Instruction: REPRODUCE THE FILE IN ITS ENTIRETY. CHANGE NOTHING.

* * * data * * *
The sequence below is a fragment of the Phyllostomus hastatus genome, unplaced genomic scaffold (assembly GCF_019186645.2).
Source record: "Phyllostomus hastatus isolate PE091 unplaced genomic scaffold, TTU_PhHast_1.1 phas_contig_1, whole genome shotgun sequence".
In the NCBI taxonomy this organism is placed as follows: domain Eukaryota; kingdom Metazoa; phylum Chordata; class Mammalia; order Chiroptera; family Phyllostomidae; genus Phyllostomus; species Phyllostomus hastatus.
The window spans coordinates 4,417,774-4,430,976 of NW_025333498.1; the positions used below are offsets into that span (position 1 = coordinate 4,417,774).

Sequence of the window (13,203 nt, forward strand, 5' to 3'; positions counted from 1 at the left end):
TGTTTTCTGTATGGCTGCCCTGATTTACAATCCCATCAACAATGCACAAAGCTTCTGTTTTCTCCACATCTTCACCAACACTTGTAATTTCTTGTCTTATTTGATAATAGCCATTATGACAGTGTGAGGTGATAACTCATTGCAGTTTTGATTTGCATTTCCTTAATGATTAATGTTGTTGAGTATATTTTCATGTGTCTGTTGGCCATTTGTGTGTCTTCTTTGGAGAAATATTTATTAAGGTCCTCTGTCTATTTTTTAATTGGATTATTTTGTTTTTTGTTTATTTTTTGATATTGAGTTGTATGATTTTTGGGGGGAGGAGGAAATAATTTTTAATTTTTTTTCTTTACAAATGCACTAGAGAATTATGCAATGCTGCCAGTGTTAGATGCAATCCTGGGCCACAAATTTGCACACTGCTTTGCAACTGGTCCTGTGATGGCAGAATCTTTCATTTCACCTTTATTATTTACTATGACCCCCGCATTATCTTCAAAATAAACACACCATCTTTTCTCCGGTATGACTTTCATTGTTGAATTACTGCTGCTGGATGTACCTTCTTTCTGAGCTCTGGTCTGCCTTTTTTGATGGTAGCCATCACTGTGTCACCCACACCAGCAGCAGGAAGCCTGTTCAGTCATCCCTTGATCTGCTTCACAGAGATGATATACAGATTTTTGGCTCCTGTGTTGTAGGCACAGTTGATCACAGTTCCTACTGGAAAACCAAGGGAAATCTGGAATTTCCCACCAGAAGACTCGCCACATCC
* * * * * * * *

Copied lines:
The sequence below is a fragment of the Phyllostomus hastatus genome, unplaced genomic scaffold (assembly GCF_019186645.2).
Source record: "Phyllostomus hastatus isolate PE091 unplaced genomic scaffold, TTU_PhHast_1.1 phas_contig_1, whole genome shotgun sequence".
In the NCBI taxonomy this organism is placed as follows: domain Eukaryota; kingdom Metazoa; phylum Chordata; class Mammalia; order Chiroptera; family Phyllostomidae; genus Phyllostomus; species Phyllostomus hastatus.
The window spans coordinates 4,417,774-4,430,976 of NW_025333498.1; the positions used below are offsets into that span (position 1 = coordinate 4,417,774).

Sequence of the window (13,203 nt, forward strand, 5' to 3'; positions counted from 1 at the left end):
TGTTTTCTGTATGGCTGCCCTGATTTACAATCCCATCAACAATGCACAAAGCTTCTGTTTTCTCCACATCTTCACCAACACTTGTAATTTCTTGTCTTATTTGATAATAGCCATTATGACAGTGTGAGGTGATAACTCATTGCAGTTTTGATTTGCATTTCCTTAATGATTAATGTTGTTGAGTATATTTTCATGTGTCTGTTGGCCATTTGTGTGTCTTCTTTGGAGAAATATTTATTAAGGTCCTCTGTCTATTTTTTAATTGGATTATTTTGTTTTTTGTTTATTTTTTGATATTGAGTTGTATGATTTTTGGGGGGAGGAGGAAATAATTTTTAATTTTTTTTCTTTACAAATGCACTAGAGAATTATGCAATGCTGCCAGTGTTAGATGCAATCCTGGGCCACAAATTTGCACACTGCTTTGCAACTGGTCCTGTGATGGCAGAATCTTTCATTTCACCTTTATTATTTACTATGACCCCCGCATTATCTTCAAAATAAACACACCATCTTTTCTCCGGTATGACTTTCATTGTTGAATTACTGCTGCTGGATGTACCTTCTTTCTGAGCTCTGGTCTGCCTTTTTTGATGGTAGCCATCACTGTGTCACCCACACCAGCAGCAGGAAGCCTGTTCAGTCATCCCTTGATCTGCTTCACAGAGATGATATACAGATTTTTGGCTCCTGTGTTGTAGGCACAGTTGATCACAGTTCCTACTGGAAAACCAAGGGAAATCTGGAATTTCCCACCAGAAGACTCGCCACATCC